Hoodoos are tall, skinny rock spires that rise up from arid basins, such as the High Plateaus region of the Colorado Plateau and in the Badlands regions of the Northern Great Plains, according to the National Parks Service (NPS). But it's Bryce Canyon National Park in southwestern Utah that has more hoodoos than any other place in the world.
The unusual rock formations are often described as having a "totem pole-shaped body" and can be as tall as a person or a 10-story building, like Thor's Hammer (seen toward the left of this photo). The hoodoos in Bryce Canyon National Park formed about 40 to 60 million years ago. The NPS explains how they came to be: "The primary weathering force at Bryce Canyon is frost wedging. Here we experience over 200 freeze/thaw cycles each year. In the winter, melting snow, in the form of water, seeps into the cracks and freezes at night. When water freezes it expands by almost 10 percent, bit by bit prying open cracks, making them ever wider in the same way a pothole forms in a paved road."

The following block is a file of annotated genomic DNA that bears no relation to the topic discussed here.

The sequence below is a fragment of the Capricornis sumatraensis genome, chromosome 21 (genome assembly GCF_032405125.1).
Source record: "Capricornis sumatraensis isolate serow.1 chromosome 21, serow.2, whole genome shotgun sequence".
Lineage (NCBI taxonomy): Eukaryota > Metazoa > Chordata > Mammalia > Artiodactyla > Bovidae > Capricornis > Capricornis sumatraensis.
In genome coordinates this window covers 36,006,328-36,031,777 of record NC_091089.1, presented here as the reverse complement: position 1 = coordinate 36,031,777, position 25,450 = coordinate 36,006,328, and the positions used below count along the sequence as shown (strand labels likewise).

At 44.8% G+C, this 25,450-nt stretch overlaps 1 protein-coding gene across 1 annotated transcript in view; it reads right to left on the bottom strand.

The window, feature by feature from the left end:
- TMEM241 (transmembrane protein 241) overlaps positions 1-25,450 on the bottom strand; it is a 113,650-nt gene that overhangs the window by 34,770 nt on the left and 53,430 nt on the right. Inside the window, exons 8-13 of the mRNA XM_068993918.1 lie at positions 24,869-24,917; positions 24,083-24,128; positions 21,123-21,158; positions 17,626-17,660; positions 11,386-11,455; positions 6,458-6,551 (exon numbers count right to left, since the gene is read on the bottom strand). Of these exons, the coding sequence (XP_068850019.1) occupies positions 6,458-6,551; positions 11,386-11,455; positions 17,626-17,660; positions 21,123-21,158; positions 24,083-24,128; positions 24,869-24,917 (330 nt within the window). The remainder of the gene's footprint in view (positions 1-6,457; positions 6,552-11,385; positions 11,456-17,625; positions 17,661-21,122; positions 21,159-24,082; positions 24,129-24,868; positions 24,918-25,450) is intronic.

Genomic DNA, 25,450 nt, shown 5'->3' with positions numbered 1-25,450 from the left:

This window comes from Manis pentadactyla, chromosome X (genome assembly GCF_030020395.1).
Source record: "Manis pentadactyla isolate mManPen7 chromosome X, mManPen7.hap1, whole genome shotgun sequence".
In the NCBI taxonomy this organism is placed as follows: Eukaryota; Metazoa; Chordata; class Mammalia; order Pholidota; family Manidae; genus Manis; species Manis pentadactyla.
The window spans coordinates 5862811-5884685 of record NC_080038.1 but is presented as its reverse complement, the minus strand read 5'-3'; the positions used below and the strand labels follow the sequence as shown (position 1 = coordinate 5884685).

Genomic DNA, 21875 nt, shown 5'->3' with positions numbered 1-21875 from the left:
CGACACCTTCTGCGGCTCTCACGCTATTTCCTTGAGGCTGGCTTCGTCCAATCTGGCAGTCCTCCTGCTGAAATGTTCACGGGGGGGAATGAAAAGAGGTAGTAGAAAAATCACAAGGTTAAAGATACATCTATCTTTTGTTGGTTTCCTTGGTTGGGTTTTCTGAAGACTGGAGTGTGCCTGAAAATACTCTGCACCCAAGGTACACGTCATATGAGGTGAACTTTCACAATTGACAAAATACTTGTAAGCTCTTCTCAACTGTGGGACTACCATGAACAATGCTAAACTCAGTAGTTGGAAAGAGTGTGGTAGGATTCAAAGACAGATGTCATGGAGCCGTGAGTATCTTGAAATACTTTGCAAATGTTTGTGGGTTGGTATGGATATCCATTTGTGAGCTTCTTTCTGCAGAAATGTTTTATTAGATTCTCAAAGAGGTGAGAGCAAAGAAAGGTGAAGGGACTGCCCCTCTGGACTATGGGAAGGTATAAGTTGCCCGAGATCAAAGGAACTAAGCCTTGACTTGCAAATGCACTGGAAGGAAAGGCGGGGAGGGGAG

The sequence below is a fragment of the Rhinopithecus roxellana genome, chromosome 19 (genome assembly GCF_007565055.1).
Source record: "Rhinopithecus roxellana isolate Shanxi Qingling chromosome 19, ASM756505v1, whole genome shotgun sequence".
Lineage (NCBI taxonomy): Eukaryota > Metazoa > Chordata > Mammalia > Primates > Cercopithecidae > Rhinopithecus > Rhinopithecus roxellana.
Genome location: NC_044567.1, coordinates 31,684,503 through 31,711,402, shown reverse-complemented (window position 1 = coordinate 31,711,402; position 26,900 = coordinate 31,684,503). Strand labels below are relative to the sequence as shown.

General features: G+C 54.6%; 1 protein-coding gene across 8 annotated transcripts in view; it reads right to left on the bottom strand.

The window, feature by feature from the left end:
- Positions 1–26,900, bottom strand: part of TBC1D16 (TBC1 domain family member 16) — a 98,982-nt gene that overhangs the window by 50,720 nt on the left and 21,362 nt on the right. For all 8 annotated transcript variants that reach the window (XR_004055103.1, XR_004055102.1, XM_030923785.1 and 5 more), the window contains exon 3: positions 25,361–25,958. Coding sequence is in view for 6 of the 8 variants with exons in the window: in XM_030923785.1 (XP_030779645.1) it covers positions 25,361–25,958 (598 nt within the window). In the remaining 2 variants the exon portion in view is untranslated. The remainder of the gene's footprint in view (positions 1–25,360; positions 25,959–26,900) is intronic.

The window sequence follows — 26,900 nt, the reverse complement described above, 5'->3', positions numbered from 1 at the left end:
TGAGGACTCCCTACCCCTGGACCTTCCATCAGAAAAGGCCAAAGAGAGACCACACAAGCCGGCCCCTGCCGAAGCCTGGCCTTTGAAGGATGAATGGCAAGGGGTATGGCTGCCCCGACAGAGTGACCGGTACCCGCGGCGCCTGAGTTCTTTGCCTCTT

Rain plays a big role in sculpting hoodoos, too. Hoodoos have layers of several different kinds of rock — one of them being limestone. The slightly acidic rainwater slowly dissolves the limestone, resulting in the rounded edges and lumpy silhouettes.